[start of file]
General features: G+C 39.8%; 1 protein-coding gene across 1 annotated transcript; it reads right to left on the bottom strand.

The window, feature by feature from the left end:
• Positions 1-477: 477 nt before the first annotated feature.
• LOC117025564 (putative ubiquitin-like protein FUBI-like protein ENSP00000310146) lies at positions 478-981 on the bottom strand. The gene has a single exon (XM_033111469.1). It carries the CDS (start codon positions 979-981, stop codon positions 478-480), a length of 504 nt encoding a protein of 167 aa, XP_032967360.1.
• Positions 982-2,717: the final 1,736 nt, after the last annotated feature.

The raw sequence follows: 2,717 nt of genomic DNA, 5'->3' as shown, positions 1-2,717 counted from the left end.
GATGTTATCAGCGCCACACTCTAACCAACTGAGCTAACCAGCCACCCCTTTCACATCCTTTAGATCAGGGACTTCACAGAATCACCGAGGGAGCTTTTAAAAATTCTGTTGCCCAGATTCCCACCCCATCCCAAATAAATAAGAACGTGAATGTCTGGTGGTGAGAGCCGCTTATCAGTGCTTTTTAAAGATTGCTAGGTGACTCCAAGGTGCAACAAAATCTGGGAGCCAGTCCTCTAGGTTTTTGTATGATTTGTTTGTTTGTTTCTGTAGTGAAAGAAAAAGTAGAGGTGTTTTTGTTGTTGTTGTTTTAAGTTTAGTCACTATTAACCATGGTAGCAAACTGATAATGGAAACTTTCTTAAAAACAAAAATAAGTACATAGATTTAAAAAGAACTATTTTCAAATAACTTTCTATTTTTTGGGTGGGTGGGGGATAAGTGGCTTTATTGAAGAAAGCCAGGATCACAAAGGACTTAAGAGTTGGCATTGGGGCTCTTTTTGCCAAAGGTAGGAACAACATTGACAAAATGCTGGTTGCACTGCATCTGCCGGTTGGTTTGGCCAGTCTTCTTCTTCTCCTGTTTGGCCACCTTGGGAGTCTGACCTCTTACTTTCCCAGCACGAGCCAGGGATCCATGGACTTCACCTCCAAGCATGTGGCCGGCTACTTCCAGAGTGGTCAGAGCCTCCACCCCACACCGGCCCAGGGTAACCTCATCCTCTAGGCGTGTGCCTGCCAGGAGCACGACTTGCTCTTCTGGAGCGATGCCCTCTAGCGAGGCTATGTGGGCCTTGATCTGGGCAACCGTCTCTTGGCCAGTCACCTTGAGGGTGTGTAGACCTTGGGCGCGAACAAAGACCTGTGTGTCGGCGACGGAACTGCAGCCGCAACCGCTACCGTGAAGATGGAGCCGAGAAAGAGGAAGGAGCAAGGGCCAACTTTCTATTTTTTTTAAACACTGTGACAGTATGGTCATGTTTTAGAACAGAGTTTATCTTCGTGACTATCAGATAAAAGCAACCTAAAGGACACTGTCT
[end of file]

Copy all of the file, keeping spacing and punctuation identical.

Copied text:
General features: G+C 39.8%; 1 protein-coding gene across 1 annotated transcript; it reads right to left on the bottom strand.

The window, feature by feature from the left end:
• Positions 1-477: 477 nt before the first annotated feature.
• LOC117025564 (putative ubiquitin-like protein FUBI-like protein ENSP00000310146) lies at positions 478-981 on the bottom strand. The gene has a single exon (XM_033111469.1). It carries the CDS (start codon positions 979-981, stop codon positions 478-480), a length of 504 nt encoding a protein of 167 aa, XP_032967360.1.
• Positions 982-2,717: the final 1,736 nt, after the last annotated feature.

The raw sequence follows: 2,717 nt of genomic DNA, 5'->3' as shown, positions 1-2,717 counted from the left end.
GATGTTATCAGCGCCACACTCTAACCAACTGAGCTAACCAGCCACCCCTTTCACATCCTTTAGATCAGGGACTTCACAGAATCACCGAGGGAGCTTTTAAAAATTCTGTTGCCCAGATTCCCACCCCATCCCAAATAAATAAGAACGTGAATGTCTGGTGGTGAGAGCCGCTTATCAGTGCTTTTTAAAGATTGCTAGGTGACTCCAAGGTGCAACAAAATCTGGGAGCCAGTCCTCTAGGTTTTTGTATGATTTGTTTGTTTGTTTCTGTAGTGAAAGAAAAAGTAGAGGTGTTTTTGTTGTTGTTGTTTTAAGTTTAGTCACTATTAACCATGGTAGCAAACTGATAATGGAAACTTTCTTAAAAACAAAAATAAGTACATAGATTTAAAAAGAACTATTTTCAAATAACTTTCTATTTTTTGGGTGGGTGGGGGATAAGTGGCTTTATTGAAGAAAGCCAGGATCACAAAGGACTTAAGAGTTGGCATTGGGGCTCTTTTTGCCAAAGGTAGGAACAACATTGACAAAATGCTGGTTGCACTGCATCTGCCGGTTGGTTTGGCCAGTCTTCTTCTTCTCCTGTTTGGCCACCTTGGGAGTCTGACCTCTTACTTTCCCAGCACGAGCCAGGGATCCATGGACTTCACCTCCAAGCATGTGGCCGGCTACTTCCAGAGTGGTCAGAGCCTCCACCCCACACCGGCCCAGGGTAACCTCATCCTCTAGGCGTGTGCCTGCCAGGAGCACGACTTGCTCTTCTGGAGCGATGCCCTCTAGCGAGGCTATGTGGGCCTTGATCTGGGCAACCGTCTCTTGGCCAGTCACCTTGAGGGTGTGTAGACCTTGGGCGCGAACAAAGACCTGTGTGTCGGCGACGGAACTGCAGCCGCAACCGCTACCGTGAAGATGGAGCCGAGAAAGAGGAAGGAGCAAGGGCCAACTTTCTATTTTTTTTAAACACTGTGACAGTATGGTCATGTTTTAGAACAGAGTTTATCTTCGTGACTATCAGATAAAAGCAACCTAAAGGACACTGTCT